The Margaritaville of Modernism

Chair: Miguel Arroyo, Pampatar Butaca Prototype, 1953. Courtesy Carlos J. Acosta
Painting: Alejandro Otero, Pampatar Board, 1953. Colección Patricia Phelps de Cisneros

Margarita Island is a slice of Jimmy Buffett escapism off Venezuela's Caribbean coast. In 1952 it became the adopted home of photographer and art historian Alfredo Boulton and wife Yolando Delgado Lairet. They purchased a colonial home in the oceanfront town of Pampatar and transformed it into a showplace of modern art and design. 

Through Jan. 7, 2024, the Getty Research Institute is surveying Boulton's influential career(s) in "Alfredo Boulton: Looking at Venezuela (1928–1978)." Three key objects from Casa Boulton are on loan, each commissioned by Boulton for the space. They include a 1953 mahogany armchair by Venezuelan designer Miguel Arroyo, conceived as a sleek update of the colonial butaque, and a 1954 abstract painting by Alejandro Otero. The vertical-format painting, Pampatar Board, uses the three primary colors of the Venezuelan flag. Its surfboard gloss seems to anticipate L.A.'s Finish Fetish.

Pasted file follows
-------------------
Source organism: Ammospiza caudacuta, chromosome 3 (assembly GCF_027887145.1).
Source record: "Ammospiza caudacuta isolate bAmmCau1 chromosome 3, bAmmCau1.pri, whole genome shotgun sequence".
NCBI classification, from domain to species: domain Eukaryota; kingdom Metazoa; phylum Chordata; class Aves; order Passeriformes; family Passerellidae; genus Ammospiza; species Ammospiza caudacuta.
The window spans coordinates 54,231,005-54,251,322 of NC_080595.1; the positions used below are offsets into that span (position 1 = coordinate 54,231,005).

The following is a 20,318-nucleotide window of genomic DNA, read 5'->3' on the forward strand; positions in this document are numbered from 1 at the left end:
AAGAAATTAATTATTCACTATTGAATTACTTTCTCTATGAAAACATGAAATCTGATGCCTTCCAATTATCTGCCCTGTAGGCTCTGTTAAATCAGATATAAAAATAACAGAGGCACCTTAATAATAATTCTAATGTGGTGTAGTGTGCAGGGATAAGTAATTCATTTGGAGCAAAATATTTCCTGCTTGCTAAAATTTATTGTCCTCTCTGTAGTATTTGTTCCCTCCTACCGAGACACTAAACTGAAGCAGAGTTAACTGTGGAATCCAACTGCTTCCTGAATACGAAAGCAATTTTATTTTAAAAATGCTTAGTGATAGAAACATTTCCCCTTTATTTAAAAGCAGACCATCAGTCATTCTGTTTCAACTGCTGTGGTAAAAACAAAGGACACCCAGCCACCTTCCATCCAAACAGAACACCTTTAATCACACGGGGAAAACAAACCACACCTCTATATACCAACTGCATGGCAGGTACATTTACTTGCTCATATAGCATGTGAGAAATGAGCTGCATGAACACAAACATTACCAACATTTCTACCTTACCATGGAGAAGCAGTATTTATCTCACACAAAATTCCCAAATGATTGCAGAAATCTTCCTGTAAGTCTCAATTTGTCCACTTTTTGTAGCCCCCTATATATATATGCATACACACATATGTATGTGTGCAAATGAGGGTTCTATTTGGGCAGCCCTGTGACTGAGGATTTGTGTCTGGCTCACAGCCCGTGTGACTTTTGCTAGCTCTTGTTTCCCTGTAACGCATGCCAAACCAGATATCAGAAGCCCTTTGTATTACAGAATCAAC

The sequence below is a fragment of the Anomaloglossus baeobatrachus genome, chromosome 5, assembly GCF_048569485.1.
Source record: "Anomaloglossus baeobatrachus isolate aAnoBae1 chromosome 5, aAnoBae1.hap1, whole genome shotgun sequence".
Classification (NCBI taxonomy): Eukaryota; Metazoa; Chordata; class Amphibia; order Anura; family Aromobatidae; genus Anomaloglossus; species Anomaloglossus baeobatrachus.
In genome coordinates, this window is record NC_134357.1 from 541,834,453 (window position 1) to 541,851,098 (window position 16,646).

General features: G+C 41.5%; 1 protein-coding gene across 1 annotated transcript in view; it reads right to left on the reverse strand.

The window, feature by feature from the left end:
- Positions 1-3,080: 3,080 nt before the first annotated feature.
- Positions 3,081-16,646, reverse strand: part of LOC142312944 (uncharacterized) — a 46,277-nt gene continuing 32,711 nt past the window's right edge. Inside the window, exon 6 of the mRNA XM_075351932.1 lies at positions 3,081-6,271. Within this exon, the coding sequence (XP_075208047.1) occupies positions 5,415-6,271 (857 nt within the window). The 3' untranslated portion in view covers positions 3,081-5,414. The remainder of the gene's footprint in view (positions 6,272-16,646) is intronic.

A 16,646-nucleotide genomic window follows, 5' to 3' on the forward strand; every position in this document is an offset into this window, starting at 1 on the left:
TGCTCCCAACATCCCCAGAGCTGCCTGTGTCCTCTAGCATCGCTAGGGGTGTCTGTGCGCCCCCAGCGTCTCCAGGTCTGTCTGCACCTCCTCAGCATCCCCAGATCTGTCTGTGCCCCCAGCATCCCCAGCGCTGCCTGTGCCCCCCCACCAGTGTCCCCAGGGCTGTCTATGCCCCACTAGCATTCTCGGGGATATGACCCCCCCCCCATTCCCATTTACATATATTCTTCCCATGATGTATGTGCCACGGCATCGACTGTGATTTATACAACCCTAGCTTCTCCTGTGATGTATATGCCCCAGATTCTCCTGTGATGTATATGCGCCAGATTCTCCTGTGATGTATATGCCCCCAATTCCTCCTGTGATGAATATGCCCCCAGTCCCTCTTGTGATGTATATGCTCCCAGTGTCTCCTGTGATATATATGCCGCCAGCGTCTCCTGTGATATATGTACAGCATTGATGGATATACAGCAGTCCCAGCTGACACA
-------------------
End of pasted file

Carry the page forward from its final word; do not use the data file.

Mural of 1950s Fotografía Maxim photo of Casa Boulton

Otero's primary colors echoed those of the room's Alexander Calder mobile, Double Gong (1953). It now has a California connection, as it's part of the Fisher collection on long-term loan to the San Francisco Museum of Modern Art. The Getty has hung the mobile high overhead, in the Research Institute's entrance lobby. (Look up when you enter; it's easy to miss.)

Margarita Island was named for pearl divers, not a cocktail. There was apparently no shortage of alcohol at Casa Boulton, however, as the Boultons published a Drinks and Dishes of the House recipe book for guests.

Alexander Calder, Double Gong, 1953. Doris and Donald Fisher collection, on loan to SFMOMA.. © Calder Foundation, New York / Artists Rights Society (ARS), New York